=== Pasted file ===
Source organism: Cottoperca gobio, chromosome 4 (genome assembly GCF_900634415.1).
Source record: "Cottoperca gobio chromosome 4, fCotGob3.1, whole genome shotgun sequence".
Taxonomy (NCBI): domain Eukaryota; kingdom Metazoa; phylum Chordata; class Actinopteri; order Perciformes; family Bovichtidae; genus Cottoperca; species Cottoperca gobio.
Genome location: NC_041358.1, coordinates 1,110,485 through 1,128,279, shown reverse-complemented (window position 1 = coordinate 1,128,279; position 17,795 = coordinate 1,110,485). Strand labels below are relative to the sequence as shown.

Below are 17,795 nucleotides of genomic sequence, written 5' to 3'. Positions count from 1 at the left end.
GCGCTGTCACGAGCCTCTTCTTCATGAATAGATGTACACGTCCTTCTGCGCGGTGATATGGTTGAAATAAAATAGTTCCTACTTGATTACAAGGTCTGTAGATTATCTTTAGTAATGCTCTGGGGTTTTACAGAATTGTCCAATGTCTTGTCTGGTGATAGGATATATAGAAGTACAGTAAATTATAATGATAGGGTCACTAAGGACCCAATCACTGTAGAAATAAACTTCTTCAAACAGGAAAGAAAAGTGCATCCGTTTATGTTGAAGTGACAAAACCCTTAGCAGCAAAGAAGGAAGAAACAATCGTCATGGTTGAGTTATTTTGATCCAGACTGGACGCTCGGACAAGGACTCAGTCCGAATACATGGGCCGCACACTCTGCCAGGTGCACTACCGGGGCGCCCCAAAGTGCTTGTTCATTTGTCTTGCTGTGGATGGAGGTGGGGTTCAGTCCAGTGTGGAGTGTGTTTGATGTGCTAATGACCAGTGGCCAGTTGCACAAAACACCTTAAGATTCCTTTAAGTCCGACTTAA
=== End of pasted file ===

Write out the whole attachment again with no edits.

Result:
Source organism: Cottoperca gobio, chromosome 4 (genome assembly GCF_900634415.1).
Source record: "Cottoperca gobio chromosome 4, fCotGob3.1, whole genome shotgun sequence".
Taxonomy (NCBI): domain Eukaryota; kingdom Metazoa; phylum Chordata; class Actinopteri; order Perciformes; family Bovichtidae; genus Cottoperca; species Cottoperca gobio.
Genome location: NC_041358.1, coordinates 1,110,485 through 1,128,279, shown reverse-complemented (window position 1 = coordinate 1,128,279; position 17,795 = coordinate 1,110,485). Strand labels below are relative to the sequence as shown.

Below are 17,795 nucleotides of genomic sequence, written 5' to 3'. Positions count from 1 at the left end.
GCGCTGTCACGAGCCTCTTCTTCATGAATAGATGTACACGTCCTTCTGCGCGGTGATATGGTTGAAATAAAATAGTTCCTACTTGATTACAAGGTCTGTAGATTATCTTTAGTAATGCTCTGGGGTTTTACAGAATTGTCCAATGTCTTGTCTGGTGATAGGATATATAGAAGTACAGTAAATTATAATGATAGGGTCACTAAGGACCCAATCACTGTAGAAATAAACTTCTTCAAACAGGAAAGAAAAGTGCATCCGTTTATGTTGAAGTGACAAAACCCTTAGCAGCAAAGAAGGAAGAAACAATCGTCATGGTTGAGTTATTTTGATCCAGACTGGACGCTCGGACAAGGACTCAGTCCGAATACATGGGCCGCACACTCTGCCAGGTGCACTACCGGGGCGCCCCAAAGTGCTTGTTCATTTGTCTTGCTGTGGATGGAGGTGGGGTTCAGTCCAGTGTGGAGTGTGTTTGATGTGCTAATGACCAGTGGCCAGTTGCACAAAACACCTTAAGATTCCTTTAAGTCCGACTTAA